• He sounds reasonable but do have a look at the dead slow method.  It will get you down by one mg per month in a more gentle way.  And as you imply you'll be at 5 for several months anyway why not slide rather than step down?  Your adrenal glands will have a few gentle taps to get going and you will probably feel quite a bit better.  If you don't want to do anything without checking with him do take in a copy of the method.  My doctor was most interested and encouraged me to give it a try. 

  • Thank you.  I will ask my GP this week but don't have a rheumy appointment until August.

    How do I get a copy of the method?

    Thank you again for your kindness in answering so fully.

  • I'm using a temperamental PlayBook and can't get the link for you but I'm pretty sure if you Google healthunlocked dead slow nearly stop you will find it.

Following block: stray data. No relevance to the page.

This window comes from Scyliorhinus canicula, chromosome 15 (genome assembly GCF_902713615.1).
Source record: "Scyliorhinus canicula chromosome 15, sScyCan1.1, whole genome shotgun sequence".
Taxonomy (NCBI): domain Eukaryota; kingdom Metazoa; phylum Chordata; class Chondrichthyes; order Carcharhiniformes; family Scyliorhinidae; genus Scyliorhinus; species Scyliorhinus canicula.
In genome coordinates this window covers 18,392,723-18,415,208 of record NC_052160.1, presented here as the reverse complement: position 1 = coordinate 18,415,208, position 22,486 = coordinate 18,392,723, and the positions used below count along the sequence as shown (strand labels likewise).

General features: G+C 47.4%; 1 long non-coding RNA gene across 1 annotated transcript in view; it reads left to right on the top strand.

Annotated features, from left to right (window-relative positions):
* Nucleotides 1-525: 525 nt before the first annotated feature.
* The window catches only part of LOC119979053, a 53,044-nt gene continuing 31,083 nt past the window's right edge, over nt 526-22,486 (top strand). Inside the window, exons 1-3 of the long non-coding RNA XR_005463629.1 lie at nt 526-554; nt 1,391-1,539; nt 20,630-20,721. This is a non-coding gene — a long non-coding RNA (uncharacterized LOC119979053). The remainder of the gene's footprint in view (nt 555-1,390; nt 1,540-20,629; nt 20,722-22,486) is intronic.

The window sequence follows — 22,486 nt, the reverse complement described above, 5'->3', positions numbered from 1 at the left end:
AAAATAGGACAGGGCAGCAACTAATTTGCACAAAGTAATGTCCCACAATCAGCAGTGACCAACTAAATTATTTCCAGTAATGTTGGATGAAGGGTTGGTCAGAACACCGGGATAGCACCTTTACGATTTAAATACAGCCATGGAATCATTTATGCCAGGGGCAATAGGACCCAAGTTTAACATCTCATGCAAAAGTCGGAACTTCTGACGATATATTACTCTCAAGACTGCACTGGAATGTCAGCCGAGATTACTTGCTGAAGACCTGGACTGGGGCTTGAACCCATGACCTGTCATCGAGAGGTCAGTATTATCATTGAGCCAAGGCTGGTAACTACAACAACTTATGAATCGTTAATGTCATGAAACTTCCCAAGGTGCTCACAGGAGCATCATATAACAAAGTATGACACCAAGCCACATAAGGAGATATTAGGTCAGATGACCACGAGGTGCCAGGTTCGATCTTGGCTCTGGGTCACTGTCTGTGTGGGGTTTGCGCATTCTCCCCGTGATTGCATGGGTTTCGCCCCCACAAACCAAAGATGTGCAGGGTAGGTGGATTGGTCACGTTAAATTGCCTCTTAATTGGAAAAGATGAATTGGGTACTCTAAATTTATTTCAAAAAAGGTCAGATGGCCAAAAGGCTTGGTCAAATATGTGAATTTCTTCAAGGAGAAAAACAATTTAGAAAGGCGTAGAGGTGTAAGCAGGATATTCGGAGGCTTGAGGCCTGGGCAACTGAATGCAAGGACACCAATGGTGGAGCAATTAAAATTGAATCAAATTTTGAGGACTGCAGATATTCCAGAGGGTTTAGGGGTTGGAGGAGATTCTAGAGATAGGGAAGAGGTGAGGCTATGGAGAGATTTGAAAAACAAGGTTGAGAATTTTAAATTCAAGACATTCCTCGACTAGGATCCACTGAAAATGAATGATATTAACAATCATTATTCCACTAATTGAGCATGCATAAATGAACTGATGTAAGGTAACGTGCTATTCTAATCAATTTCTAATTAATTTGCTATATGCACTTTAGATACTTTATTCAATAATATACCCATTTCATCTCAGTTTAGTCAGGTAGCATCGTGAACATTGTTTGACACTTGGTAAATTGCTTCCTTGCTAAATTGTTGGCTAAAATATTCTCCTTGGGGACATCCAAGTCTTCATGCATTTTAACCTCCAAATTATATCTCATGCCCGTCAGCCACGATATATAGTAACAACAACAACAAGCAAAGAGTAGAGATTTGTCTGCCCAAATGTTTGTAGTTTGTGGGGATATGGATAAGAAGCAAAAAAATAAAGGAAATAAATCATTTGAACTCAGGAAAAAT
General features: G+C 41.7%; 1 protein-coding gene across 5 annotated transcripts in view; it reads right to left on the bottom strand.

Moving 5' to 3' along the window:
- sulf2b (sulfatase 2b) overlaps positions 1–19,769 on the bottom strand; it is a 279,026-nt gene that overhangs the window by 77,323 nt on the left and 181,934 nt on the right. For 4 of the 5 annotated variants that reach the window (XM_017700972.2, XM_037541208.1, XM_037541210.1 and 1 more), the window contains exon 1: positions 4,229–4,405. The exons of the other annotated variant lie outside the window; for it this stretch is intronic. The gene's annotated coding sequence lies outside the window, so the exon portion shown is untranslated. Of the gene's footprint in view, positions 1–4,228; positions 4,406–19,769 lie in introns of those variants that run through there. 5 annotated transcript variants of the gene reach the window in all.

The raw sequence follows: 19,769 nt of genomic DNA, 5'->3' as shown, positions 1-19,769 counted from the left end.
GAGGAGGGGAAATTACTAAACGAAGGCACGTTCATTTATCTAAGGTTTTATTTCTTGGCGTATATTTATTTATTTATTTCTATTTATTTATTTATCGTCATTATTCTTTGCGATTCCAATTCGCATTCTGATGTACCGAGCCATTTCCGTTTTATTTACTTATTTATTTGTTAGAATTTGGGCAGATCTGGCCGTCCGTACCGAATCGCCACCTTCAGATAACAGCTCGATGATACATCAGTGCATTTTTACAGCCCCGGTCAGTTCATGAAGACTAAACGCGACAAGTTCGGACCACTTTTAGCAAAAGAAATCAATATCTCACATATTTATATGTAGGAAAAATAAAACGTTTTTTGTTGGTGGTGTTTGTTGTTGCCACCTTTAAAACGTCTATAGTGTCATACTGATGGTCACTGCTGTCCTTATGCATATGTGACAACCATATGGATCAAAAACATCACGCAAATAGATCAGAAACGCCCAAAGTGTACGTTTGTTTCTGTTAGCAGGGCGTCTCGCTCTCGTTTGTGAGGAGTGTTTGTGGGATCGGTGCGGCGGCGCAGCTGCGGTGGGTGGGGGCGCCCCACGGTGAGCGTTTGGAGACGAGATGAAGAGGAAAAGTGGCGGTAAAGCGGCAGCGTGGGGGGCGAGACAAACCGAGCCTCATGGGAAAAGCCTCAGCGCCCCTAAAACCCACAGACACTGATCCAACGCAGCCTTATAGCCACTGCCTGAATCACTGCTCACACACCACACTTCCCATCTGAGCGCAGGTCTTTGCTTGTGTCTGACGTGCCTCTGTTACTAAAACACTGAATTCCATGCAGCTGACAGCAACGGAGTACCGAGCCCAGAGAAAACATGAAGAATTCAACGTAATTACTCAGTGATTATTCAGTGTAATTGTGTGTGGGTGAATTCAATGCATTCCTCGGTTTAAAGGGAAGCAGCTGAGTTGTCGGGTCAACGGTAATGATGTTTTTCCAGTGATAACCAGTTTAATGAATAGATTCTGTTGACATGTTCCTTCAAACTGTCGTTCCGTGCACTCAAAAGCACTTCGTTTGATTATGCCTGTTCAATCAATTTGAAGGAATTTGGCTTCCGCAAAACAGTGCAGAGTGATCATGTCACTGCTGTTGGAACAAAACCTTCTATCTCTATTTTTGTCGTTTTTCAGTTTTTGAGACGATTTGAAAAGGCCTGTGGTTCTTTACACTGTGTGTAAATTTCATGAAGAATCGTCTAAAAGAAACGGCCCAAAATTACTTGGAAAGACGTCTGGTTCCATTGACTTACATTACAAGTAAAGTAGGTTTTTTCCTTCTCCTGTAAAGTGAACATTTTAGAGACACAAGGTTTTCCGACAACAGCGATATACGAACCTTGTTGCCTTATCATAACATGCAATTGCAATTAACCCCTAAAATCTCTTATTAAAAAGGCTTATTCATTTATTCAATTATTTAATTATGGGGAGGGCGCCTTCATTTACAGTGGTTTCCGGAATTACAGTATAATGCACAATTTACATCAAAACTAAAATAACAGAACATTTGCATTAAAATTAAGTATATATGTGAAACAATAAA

• Yes, thank you for this post, which is helpful. I am currently down to 7.5mg, and reckon I have had similar experiences when dropping by a half mg. I just have to be patient, and allow things to settle down, sometimes over a period of 4 weeks or more, before contemplating any further reduction.

    Good luck

  • On the PMRGCAUK Northeast support site/groups/forum/our patient info we have been saying for the last 6 or 7 years that steroid withdrawal pain will generally start immediately you change the dose - as soon as the body realises there is less pred - and then improve over the following days, sometimes even longer. 

    A flare, on the other hand, will usually take a bit longer to manifest and will then get worse as time goes on. This assumes that you are well above the borderline of what you are seeking: the lowest dose of pred that manages the daily amount of new inflammatory substances. If you are very near that and are trying to reduce in big steps then you can easily overshoot - and then there can be some discomfort immediately because the new amount is not enough to deal with this morning's dollop. It will be worse the next day and so on.